Spawning starts at sunset as most males and females will display the bicolored pattern and hover near the bottom, along with some females in a dark barred pattern. Groups of 3 to 25 individuals will display courting movements including: vertical spirals, short vertical runs with rapid crowding and dispersal of individuals, and horizontal runs near the bottom. Mating occurs when a dark female rushes forward and up, with several bicolored males following, releasing sperm into the water in a white cloud, along with other bicolored females releasing eggs (Heemstra and Randall 1993).
The eggs are fertilized in the water column and will eventually become planktonic larvae. The larvae, if they survive, will eventually settle as juveniles near coral in seagrass beds or macroalgae. Settling juveniles are approximately 32mm. (1.25 in.) in length. Once juveniles reach 12-15 cm. (4.7-5.9 in.) they move from the seagrass beds to the nearby reef (Bester ????).
The Nassau grouper has been one of the most important food fish in the Caribbean (Heemstra and Randall 1993), but do to overfishing its numbers have declined by 60% over the last 30 years (Cornish and Eklund 2003). It is one of eight grouper species that the World Conservation Union (IUCN Red List) has listed as being endangered or critically endangered (Cornish and Eklund 2003). Most fishing occurs by a variety of methods including hook and line, spearfishing, fish traps, and even gill nets. Most of the fishing occurs during the spawning aggregations, where numbers are high which improve the chance of catching fish. However, this strategy has put a dramatic pressure on the population, as many of the spawning aggregations have been fished to commercial extinction or disappeared completely (Whaylen et al 2004).
This sudden drop in numbers has caused many places to limit or stop fishing entirely. The U.S. stopped fishing for Nassau grouper in 1990, and is now considering putting it on the Endangered Species List. Mexico banned fishing of it during spawning aggregations in 1997. Other bans on fishing during spawning have been enacted in the Bahamas, Bermuda, Belize, and the Dominican Republic (Cornish and Eklund 2003). In the Caymans Islands there is an 8 year fishing ban that was enacted in 2003, prior to this only locals were allowed to fish during the spawning season and only with hook and line. However, even with this rule, many fish were caught, as in 2002, when 13 boats caught 1934 fish of an estimated aggregation of 5,200 individuals (Whaylen et. al 2004). Even in some places where fishing has been banned, there is little enforcement (Cornish and Eklund 2003).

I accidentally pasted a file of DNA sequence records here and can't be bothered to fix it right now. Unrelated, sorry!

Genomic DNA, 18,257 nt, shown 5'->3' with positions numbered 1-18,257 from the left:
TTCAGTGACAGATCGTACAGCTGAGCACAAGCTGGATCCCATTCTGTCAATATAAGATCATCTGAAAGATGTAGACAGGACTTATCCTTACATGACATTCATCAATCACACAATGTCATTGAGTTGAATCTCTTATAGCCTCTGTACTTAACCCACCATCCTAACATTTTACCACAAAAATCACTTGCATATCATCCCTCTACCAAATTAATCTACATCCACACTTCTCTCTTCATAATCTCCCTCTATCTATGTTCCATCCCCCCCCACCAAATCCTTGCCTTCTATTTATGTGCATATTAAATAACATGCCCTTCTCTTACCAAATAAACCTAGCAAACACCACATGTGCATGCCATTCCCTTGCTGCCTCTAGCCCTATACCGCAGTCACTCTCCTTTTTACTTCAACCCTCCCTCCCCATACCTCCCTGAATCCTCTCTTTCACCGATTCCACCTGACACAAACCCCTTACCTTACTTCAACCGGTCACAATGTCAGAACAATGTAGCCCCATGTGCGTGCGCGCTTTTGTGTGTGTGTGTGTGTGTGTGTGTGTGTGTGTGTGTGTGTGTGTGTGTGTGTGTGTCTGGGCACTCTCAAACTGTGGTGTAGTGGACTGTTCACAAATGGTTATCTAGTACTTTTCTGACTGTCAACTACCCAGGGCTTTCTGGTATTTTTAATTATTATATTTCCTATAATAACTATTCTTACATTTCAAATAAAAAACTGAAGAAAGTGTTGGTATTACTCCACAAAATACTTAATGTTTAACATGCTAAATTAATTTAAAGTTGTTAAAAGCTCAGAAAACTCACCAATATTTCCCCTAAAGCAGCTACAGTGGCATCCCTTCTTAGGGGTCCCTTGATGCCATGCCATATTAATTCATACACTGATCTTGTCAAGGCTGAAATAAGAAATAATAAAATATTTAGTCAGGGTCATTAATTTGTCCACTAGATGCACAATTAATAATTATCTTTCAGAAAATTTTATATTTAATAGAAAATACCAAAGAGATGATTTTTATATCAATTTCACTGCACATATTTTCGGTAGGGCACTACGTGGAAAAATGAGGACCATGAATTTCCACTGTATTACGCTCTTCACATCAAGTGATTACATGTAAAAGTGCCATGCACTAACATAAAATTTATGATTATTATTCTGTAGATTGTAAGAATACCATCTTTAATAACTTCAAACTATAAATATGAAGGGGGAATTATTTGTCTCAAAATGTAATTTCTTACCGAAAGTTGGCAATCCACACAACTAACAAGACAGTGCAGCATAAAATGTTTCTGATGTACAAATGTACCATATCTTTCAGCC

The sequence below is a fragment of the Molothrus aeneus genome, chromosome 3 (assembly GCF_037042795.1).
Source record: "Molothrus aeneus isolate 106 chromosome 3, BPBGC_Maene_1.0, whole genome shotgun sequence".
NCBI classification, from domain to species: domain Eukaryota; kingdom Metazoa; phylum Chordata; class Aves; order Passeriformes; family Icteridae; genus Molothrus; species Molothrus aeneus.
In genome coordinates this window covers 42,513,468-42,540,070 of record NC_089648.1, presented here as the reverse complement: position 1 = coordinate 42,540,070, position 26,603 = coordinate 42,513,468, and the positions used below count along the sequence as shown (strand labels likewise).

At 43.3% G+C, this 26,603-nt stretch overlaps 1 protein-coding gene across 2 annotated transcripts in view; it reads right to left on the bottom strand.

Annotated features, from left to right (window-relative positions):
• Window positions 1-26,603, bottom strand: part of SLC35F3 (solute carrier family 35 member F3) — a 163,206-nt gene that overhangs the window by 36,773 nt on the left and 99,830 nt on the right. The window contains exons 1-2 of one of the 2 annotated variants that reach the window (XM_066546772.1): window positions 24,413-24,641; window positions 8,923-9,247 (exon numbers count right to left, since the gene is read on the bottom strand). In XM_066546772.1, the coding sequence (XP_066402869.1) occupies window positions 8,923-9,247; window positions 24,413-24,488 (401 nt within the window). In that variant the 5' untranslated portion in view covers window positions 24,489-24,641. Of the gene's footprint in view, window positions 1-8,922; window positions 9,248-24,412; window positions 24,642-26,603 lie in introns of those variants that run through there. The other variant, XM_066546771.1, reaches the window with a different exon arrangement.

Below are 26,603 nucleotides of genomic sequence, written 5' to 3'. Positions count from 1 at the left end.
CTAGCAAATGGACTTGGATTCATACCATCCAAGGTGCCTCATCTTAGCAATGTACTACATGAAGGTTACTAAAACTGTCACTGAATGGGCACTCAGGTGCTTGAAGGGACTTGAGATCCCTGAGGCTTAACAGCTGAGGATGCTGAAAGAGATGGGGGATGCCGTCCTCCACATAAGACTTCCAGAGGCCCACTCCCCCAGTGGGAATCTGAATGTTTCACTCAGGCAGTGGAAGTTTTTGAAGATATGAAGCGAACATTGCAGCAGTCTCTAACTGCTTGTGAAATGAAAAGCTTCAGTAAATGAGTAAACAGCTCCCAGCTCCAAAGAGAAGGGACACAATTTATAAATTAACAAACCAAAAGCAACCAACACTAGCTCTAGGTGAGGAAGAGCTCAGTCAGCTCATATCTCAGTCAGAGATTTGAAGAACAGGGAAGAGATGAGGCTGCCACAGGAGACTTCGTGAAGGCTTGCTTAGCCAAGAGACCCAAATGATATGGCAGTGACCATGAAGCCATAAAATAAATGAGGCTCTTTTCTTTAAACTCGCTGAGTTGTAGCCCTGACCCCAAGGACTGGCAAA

To help the Nassau grouper recover many things will have to happen. First, better design of no take marine protection areas to include aggregation sites, as it is estimated that 90% of Nassau grouper caught are during the spawning aggregations (Whaylen et. al 2004). Second, enforce fishing bans on aggregation sites, either through patrolling known aggregation sites, or education of fisherman so that they voluntarily stop fishing during spawning season. Third, more research needs to be done in a couple of key areas including 1) if aggregations are special sites, or can they form in other places, 2) Do individuals always return to the same aggregation site and return there every year, and 3) are Nassau groupers returning to old aggregation sites that disappeared in the past (Cornish and Eklund 2003).
Data complied by Adrian Cardoni.
Bester, C. ????. Nassau Grouper. In: Florida Museum of Natural History Ichthyology http://www.flmnh.ufl.edu/fish/Gallery/Descript/NassauGrouper/NassauGrouper.html Down loaded on 02 August 2009.
Colin, P.L. 1992. Reproduction of the Nassau grouper, Epinephelus striatus (Pisces:Serranidae) and its relationship to environmental conditions. Environmental Biology of Fishes 34:357-377.
Cornish, A. & Eklund, A.-M. 2003. Epinephelus striatus. In: IUCN 2009. IUCN Red List of Threatened Species. Version 2009.1. <www.iucnredlist.org>. Downloaded on 02 August 2009.
Heemstra, P.C. & Randall, J.E. 1993. FAO Species Catalogue Vol. 16, Groupers of the World. Food and Agriculture Organization of the United Nations. Rome.
Smith, C.L. 1972. A spawning aggregation of the Nassau grouper, Epinephelus striatus (Bloch). Transactions of the American Fisheries Society 101:257-261.
Whaylen, L., Pattengill-Semmens, C.V., Semmens, B.X., Bush, P.G., and Boardman, M.R. 2004. Observations of a Nassau grouper, Epinephelus striatus, spawning aggregation site in little Cayman, Caymen Islands, including multi-species spawning information. Environmental Biology of Fishes 70:305-313.